Jakarta, 6 December 2022- Indonesia has submitted Enhanced Nationally Determined Contributions (ENDCs) documents by increasing the target of reducing greenhouse gas (GHG) emissions by only around 2%. The Institute for Essential Services Reform (IESR), which is a member of the Climate Action Tracker (CAT), a consortium of three think tanks that conducts monitoring and assessment of climate change policies in 39 countries and the European Union, found that the slight increase in Indonesia’s NDC target was still insufficient to prevent a global temperature rise of 1.5°C.

In Enhanced NDC, the target of reducing emissions by own efforts (unconditional) increases from 29% in the Updated NDC document to 31.89% in 2030, and with international assistance (conditional) increases from 41% to 43.2%. IESR and CAT view that Indonesia should be able to set even more ambitious targets, especially after the issuance of Presidential Regulation (Perpres) No 112 of 2022 concerning the Acceleration of Renewable Energy Development for the Provision of Electricity.

“Indonesia is still hesitant to set ambitious emission reduction targets and play in the safe zone. The reduction target set in the Enhanced NDC (E-NDC) is too easy to achieve because the reference is the business-as-usual emission increase projection in 2030. The emission reduction target should be based on the absolute emission level based on a certain year. To be in line with the 1.5°C ambition, emissions from the energy sector in 2030 must be equivalent to the level of emissions from the energy sector in 2010,” said Fabby Tumiwa, Executive Director of IESR, at the launch of the results of the CAT assessment of Indonesia’s climate action and policies.

To achieve significant emission reductions, Indonesia needs to carry out more ambitious mitigation in the sectors with dominant emitters, such as the energy sector, and the forest and land sector. Having abundant renewable energy potential, even up to more than 7 TW, Indonesia can utilize it as a source of energy with minimal emissions.

However, until 2021, the renewable energy mix in the energy system in Indonesia is still 11.5%. IESR views that with several developments in international support and the government’s commitment to early retirement coal power plants will provide free space for the development of renewable energy so that it can achieve the target of 23% renewable energy in 2025, even reaching 40% in 2030. In the Deep Decarbonization of Indonesia Energy System study (2021), IESR concludes that by 2050, 100% utilization of renewable energy in Indonesia’s energy system is technically and economically feasible.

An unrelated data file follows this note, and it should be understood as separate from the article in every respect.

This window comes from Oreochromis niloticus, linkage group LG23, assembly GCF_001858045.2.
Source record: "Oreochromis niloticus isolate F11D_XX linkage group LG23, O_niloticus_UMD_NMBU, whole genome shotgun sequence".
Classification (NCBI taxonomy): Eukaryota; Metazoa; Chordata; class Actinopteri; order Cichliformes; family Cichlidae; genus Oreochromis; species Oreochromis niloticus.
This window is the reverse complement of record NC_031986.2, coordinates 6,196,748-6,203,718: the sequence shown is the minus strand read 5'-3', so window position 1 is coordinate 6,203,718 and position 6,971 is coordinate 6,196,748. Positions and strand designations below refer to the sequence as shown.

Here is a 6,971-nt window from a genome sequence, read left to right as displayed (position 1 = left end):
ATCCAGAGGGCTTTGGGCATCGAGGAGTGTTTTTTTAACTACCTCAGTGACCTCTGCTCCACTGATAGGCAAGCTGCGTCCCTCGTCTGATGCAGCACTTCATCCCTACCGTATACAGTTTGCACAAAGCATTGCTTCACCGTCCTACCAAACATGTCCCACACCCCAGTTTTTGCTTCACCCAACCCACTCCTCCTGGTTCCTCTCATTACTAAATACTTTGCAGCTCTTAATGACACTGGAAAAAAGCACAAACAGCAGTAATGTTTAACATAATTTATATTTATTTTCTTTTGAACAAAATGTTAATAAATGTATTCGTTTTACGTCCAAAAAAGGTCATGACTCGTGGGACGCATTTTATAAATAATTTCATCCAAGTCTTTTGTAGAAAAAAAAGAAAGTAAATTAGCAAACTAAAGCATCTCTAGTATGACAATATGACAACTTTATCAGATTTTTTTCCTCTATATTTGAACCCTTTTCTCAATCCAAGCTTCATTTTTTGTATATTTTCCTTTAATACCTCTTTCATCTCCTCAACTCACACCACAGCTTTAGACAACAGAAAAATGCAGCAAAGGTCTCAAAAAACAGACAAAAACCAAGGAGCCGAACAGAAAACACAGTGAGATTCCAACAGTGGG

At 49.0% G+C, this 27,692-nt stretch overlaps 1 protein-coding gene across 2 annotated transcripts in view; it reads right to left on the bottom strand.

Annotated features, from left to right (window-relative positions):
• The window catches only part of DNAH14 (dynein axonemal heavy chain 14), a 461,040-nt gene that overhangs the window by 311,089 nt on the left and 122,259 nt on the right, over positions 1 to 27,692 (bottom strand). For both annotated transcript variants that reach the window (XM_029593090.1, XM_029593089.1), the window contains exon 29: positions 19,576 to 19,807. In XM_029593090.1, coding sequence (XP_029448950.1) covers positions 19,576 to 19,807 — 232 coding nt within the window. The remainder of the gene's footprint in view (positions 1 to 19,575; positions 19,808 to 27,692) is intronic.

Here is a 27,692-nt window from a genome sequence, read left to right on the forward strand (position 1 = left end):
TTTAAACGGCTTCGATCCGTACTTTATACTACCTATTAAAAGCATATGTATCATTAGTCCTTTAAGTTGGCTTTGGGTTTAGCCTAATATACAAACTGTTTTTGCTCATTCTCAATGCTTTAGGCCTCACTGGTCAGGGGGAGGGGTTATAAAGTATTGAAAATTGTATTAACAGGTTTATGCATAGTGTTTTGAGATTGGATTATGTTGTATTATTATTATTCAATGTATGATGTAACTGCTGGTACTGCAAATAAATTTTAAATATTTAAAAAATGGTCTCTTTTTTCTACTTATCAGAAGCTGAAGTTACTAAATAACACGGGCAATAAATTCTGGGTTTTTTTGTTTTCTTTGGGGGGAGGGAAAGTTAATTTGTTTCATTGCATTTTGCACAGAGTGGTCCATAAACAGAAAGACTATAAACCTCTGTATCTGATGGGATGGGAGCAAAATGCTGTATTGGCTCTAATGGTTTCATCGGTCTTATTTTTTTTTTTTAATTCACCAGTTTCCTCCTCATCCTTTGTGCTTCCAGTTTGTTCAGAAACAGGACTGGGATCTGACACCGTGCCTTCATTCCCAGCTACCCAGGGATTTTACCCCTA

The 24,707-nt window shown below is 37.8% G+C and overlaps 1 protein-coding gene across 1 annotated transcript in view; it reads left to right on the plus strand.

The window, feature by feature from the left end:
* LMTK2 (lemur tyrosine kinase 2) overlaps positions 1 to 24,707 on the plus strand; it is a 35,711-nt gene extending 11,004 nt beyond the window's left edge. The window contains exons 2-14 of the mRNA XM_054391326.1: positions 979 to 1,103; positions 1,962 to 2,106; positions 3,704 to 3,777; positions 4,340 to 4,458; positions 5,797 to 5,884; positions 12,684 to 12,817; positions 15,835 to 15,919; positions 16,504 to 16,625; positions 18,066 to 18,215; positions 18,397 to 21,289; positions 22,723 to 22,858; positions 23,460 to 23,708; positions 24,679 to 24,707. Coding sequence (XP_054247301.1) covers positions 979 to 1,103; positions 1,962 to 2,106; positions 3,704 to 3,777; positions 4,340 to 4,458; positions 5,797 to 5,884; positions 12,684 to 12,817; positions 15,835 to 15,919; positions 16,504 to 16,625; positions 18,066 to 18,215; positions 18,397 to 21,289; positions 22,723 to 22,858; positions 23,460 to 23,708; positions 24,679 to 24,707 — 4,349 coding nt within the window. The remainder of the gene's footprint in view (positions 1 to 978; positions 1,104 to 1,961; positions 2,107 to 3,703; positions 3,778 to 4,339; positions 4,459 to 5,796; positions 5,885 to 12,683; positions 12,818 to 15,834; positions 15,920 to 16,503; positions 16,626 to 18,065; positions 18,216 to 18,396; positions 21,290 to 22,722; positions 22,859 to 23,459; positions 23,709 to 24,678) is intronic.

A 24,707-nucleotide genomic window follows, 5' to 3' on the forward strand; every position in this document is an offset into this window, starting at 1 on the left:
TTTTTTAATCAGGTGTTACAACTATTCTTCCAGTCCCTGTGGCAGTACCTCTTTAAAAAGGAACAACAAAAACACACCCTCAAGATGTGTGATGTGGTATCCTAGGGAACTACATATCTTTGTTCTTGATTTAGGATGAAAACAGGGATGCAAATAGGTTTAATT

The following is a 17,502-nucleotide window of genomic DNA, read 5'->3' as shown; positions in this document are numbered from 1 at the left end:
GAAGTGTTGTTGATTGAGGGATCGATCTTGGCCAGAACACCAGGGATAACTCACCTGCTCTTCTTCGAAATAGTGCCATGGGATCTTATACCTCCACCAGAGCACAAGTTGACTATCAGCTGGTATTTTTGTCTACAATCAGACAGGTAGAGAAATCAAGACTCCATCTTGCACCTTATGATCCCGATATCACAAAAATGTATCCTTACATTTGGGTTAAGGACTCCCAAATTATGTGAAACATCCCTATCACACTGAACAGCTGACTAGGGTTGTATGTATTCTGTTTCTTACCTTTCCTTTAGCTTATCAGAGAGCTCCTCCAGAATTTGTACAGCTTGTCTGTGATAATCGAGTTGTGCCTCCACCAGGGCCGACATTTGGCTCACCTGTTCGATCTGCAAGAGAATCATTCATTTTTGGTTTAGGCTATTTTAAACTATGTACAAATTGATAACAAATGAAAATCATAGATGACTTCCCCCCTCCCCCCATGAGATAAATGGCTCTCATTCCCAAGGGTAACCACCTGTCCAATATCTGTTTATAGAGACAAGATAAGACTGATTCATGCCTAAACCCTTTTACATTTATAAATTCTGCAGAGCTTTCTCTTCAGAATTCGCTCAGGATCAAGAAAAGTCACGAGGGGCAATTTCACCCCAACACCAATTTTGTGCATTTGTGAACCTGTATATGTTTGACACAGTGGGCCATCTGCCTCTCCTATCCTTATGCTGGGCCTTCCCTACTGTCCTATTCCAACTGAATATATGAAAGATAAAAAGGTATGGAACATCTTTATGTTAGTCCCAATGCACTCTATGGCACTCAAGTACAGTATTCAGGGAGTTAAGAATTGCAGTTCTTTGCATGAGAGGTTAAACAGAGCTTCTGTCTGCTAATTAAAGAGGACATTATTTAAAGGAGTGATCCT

“Indonesia’s climate action status can be enhanced by ensuring that climate policies in this decade are implemented to fulfil a fair contribution based on global efforts (fair share). The NDC target with international assistance must also be consistent, at least with the optimal path with the lowest cost for the ambition of 1.5°C (global least cost pathways),” explained Delima Ramadhani, Coordinator of Climate Action Tracker, IESR.

According to her, the dominance of coal-fired power plants, which are currently around 61% of Indonesia’s energy system, needs to be significantly reduced to only 10% of coal-fired power plants that do not use carbon capture and storage technology (unabated coal-fired power plan) in 2030 and terminate their operations gradually until stop completely by 2040. For that, Indonesia must increase its climate commitments, and international assistance plays a major role in the implementation of the coal phase-out per the Paris Agreement.

Several funding mechanisms for ending coal operations have also been discussed and agreed upon by Indonesia, such as the Energy Transition Mechanism scheme and the Just Energy Transition Partnerships (JETP). IESR considers that, although it is still not aligned with the 1.5°C targets, the JETP agreement is a step forward in the energy transition in Indonesia. The funding commitment of USD 20 billion is not enough to achieve decarbonization of the energy sector which requires at least a total investment of USD 135 billion by 2030.

“The portion of grants in JETP funding needs to be enlarged, which can be used to accelerate the strengthening of the energy transition ecosystem and project preparation. In addition, the next step after JETP has been agreed upon is the preparation of an investment plan that is carried out transparently and mainstreams the principles of justice in the energy transition by involving the participation of the community, local government and affected groups,” concluded Fabby.

Climate Action Tracker is an independent scientific analysis initiative that tracks countries’ climate actions and measures them against the globally agreed Paris Agreement goal of holding warming well below 2°C and pursuing efforts to limit warming to 1.5°C. CAT has provided an independent analysis of around 40 countries since 2009. CAT members include Climate Analytics, the New Climate Institute, and the Institute for Essential Services Reform (IESR), which joined as partners in 2022.